Japanese beetle (Figure 1) is having a big year in 2017, likely due to late summer rains and a mild winter in 2016-2017. It is attacking foliage and ripening fruit in many parts of the state. Grapes, blackberries, apples, beans, corn silks, hops, and okra are among its preferred fruits and vegetables. Green June beetle (Figure 2) is also beginning to become active and is often found feeding on fruits damaged by Japanese beetle. Green June beetle is a key pest on fruit as fruit softens and sugar content increases at harvest. These pests can create serious problems for growers when crops approach harvest due to some insecticide pre-harvest intervals. In some years, this is not a problem when populations are low, but this is not one of those years; numbers have been high in some areas.
PHIs and Harvest
There are a number of foliar options to control Japanese beetle before crops enter the harvest period. These include Sevin, pyrethroids (IRAC 3), and some neonicotinoids (IRAC 4A), dependent on crop labeling. However, during harvest, the options become more restricted because of pre-harvest intervals (PHIs) and harvest schedules. While many growers would like to use the insecticide that is most effective against these pests at harvest, they may not be able.
Pesticides used on food crops have required pre-harvest intervals (PHIs) that govern their use in the final few days before harvest. Some of the more effective products for Japanese beetle and green June beetle may have longer pre-harvest intervals (7 days or more) on some crops. In addition, prior to the start of the harvest period, when the more effective products can be applied (i.e., there is enough time to satisfy the pre-harvest interval requirement), green June beetle is not attacking fruit. So depending on the crop and availability of products, producers may need to balance maximizing insecticide effectiveness with minimizing disruption to harvest schedules.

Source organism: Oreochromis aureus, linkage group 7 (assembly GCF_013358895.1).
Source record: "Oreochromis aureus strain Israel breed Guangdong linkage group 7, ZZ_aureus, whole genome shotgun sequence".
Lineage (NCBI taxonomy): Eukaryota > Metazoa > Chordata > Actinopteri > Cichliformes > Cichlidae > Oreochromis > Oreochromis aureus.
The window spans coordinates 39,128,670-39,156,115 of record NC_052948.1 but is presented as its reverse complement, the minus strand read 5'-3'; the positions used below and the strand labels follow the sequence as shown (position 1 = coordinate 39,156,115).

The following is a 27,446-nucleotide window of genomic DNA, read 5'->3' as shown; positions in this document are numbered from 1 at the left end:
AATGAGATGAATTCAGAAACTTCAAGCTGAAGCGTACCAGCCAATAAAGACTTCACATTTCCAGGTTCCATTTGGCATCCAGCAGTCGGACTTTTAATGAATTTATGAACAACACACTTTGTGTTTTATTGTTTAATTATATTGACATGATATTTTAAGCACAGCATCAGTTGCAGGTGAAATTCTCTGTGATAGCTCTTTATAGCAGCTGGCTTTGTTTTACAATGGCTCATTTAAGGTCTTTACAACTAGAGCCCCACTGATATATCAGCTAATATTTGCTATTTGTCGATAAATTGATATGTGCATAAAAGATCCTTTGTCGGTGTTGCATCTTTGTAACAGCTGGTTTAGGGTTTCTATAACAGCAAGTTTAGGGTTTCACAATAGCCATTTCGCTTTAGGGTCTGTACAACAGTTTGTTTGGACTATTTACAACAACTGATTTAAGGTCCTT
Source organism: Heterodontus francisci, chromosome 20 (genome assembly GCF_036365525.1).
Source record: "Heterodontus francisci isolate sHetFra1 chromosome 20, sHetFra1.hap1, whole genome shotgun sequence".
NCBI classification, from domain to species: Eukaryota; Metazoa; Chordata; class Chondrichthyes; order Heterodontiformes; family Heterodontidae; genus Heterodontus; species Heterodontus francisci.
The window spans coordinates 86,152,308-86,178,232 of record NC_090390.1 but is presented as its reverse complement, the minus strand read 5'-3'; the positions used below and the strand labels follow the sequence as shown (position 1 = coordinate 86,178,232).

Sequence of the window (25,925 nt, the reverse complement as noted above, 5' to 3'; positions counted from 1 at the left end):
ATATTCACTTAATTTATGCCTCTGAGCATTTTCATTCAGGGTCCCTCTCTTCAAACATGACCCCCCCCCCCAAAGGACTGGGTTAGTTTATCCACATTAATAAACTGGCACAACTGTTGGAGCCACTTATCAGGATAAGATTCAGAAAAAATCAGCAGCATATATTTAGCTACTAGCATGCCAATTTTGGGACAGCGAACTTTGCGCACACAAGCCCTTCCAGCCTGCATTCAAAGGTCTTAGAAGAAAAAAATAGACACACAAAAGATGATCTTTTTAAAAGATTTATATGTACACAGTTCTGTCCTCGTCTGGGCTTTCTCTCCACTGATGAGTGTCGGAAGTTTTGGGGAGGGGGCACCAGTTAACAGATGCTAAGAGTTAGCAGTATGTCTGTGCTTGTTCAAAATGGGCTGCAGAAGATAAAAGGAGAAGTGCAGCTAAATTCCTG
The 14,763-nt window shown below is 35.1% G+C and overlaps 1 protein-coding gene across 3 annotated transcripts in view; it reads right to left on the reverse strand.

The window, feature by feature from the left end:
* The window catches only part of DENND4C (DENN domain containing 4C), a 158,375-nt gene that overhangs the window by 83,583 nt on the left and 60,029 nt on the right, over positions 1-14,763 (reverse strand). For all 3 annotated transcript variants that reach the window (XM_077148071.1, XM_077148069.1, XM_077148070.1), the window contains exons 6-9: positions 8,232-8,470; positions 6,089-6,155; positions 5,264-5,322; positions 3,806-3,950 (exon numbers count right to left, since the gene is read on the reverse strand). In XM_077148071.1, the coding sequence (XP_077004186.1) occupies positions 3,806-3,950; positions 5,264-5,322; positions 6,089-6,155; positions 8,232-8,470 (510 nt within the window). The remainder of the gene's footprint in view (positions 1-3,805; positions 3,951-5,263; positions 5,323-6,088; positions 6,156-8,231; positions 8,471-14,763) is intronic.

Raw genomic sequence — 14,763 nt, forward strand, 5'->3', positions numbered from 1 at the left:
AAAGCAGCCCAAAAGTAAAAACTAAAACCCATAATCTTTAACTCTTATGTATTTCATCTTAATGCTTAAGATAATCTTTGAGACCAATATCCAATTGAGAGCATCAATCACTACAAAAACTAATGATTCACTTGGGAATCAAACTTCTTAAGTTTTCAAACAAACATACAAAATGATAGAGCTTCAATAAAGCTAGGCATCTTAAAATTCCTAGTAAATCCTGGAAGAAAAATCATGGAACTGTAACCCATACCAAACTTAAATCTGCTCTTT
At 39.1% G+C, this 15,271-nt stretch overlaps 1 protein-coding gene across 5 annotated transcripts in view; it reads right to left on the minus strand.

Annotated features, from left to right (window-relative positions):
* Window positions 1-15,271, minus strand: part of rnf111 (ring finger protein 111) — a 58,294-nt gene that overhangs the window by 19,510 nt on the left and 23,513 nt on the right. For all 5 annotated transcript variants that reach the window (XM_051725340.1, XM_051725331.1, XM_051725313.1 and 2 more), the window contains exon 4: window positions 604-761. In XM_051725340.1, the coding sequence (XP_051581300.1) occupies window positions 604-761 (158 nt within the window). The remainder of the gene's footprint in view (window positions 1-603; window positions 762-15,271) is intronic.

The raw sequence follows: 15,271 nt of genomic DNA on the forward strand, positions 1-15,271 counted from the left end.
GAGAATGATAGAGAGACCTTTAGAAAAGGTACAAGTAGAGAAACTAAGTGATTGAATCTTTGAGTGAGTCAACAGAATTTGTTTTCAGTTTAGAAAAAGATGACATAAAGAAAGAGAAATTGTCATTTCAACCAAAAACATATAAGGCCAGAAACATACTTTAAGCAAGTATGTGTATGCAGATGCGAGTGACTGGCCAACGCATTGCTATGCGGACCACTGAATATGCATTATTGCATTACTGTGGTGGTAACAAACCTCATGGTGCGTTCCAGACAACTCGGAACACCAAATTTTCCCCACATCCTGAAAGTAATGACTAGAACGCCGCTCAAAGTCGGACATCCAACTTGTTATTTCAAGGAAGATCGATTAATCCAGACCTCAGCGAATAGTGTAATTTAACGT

Neem sprays have been effective in repelling Japanese/green June beetle for a few days during the harvest period. But Neem needs to be reapplied every few day and can be expensive.
A newer product is Bacillus thuringiensis (Bt) galleriae, which is sold as beetleGONE and is a strain of Bt with the selective benefits of other Bt insecticides. Generally, Bt insecticides are of very low toxicity to pollinators and natural enemies of pests, making them compatible with IPM programs. What is unusual with beetleGONE is that it is labeled for both Japanese beetle adults and grubs. Other BT strains on the market are only effective against and labeled for immature stages, not adults. We have yet to evaluate the efficacy of this product.
Ric Bessin, Extension Entomologist